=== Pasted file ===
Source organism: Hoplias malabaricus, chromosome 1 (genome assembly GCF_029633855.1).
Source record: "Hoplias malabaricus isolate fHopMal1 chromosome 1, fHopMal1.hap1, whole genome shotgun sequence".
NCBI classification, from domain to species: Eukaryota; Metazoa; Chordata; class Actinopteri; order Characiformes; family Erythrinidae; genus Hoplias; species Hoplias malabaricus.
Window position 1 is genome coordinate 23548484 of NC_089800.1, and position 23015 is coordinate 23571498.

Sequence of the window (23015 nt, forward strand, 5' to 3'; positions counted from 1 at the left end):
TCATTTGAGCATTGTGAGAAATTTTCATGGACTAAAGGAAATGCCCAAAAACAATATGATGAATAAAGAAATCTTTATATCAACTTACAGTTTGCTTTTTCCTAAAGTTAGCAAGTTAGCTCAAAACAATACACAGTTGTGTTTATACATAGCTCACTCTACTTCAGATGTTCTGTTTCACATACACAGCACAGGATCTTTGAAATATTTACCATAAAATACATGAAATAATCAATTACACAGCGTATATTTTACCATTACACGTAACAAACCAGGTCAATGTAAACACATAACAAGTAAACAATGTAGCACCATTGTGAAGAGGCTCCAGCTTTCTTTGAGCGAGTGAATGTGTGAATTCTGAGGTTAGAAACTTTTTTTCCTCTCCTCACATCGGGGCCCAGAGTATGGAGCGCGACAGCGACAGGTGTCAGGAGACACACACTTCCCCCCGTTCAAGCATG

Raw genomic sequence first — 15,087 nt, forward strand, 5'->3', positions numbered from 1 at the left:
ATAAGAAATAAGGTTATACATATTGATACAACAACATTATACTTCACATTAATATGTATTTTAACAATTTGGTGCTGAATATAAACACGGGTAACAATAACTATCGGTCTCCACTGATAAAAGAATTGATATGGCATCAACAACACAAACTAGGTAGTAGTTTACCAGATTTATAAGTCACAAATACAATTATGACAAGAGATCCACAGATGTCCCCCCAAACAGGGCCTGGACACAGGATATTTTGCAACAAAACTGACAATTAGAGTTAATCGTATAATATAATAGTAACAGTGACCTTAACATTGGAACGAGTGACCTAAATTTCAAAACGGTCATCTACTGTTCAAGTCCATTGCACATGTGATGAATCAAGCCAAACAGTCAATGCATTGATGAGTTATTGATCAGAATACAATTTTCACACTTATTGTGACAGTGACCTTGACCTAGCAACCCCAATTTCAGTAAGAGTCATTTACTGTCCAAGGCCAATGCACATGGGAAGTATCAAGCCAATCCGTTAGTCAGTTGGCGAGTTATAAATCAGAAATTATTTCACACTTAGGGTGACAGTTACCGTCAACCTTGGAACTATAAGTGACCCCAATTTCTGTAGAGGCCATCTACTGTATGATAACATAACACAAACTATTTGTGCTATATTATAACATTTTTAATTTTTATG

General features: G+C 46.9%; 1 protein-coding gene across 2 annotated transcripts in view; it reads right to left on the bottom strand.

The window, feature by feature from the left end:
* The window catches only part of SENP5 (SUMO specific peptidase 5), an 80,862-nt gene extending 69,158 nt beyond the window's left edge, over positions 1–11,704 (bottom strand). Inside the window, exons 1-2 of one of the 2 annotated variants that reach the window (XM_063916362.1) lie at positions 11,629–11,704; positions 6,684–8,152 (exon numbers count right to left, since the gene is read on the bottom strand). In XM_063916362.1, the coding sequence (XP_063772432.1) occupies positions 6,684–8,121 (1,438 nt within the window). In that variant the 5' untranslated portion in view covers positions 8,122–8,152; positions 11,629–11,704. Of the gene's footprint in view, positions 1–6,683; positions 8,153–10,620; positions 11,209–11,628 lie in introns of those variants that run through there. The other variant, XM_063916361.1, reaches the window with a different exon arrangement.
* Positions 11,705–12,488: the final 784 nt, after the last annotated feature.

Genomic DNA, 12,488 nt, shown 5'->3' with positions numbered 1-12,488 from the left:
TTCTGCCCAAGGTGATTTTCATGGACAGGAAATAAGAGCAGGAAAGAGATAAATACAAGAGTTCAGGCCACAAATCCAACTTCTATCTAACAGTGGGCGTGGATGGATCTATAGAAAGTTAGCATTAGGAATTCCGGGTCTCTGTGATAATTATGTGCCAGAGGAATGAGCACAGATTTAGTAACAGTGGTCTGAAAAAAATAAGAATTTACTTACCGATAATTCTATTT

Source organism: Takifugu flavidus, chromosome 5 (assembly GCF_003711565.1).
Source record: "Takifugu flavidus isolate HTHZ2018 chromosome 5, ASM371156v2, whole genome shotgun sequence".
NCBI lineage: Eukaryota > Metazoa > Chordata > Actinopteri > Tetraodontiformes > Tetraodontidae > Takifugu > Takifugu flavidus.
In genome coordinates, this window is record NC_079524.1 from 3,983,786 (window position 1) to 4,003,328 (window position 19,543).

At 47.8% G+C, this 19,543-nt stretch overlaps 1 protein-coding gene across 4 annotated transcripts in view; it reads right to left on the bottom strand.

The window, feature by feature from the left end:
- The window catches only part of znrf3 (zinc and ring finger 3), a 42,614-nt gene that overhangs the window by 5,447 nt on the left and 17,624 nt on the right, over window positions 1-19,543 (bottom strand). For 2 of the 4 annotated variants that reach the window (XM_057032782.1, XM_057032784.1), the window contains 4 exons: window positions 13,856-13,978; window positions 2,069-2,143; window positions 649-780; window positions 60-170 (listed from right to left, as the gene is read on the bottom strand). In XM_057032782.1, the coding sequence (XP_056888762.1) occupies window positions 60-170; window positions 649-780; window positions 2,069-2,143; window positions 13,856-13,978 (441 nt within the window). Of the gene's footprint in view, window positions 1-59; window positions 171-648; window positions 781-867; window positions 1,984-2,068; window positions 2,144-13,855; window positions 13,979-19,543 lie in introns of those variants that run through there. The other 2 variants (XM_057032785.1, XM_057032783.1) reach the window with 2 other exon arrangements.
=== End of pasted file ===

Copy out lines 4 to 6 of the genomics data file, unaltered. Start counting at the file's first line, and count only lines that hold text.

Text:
Window position 1 is genome coordinate 23548484 of NC_089800.1, and position 23015 is coordinate 23571498.

Sequence of the window (23015 nt, forward strand, 5' to 3'; positions counted from 1 at the left end):
TCATTTGAGCATTGTGAGAAATTTTCATGGACTAAAGGAAATGCCCAAAAACAATATGATGAATAAAGAAATCTTTATATCAACTTACAGTTTGCTTTTTCCTAAAGTTAGCAAGTTAGCTCAAAACAATACACAGTTGTGTTTATACATAGCTCACTCTACTTCAGATGTTCTGTTTCACATACACAGCACAGGATCTTTGAAATATTTACCATAAAATACATGAAATAATCAATTACACAGCGTATATTTTACCATTACACGTAACAAACCAGGTCAATGTAAACACATAACAAGTAAACAATGTAGCACCATTGTGAAGAGGCTCCAGCTTTCTTTGAGCGAGTGAATGTGTGAATTCTGAGGTTAGAAACTTTTTTTCCTCTCCTCACATCGGGGCCCAGAGTATGGAGCGCGACAGCGACAGGTGTCAGGAGACACACACTTCCCCCCGTTCAAGCATG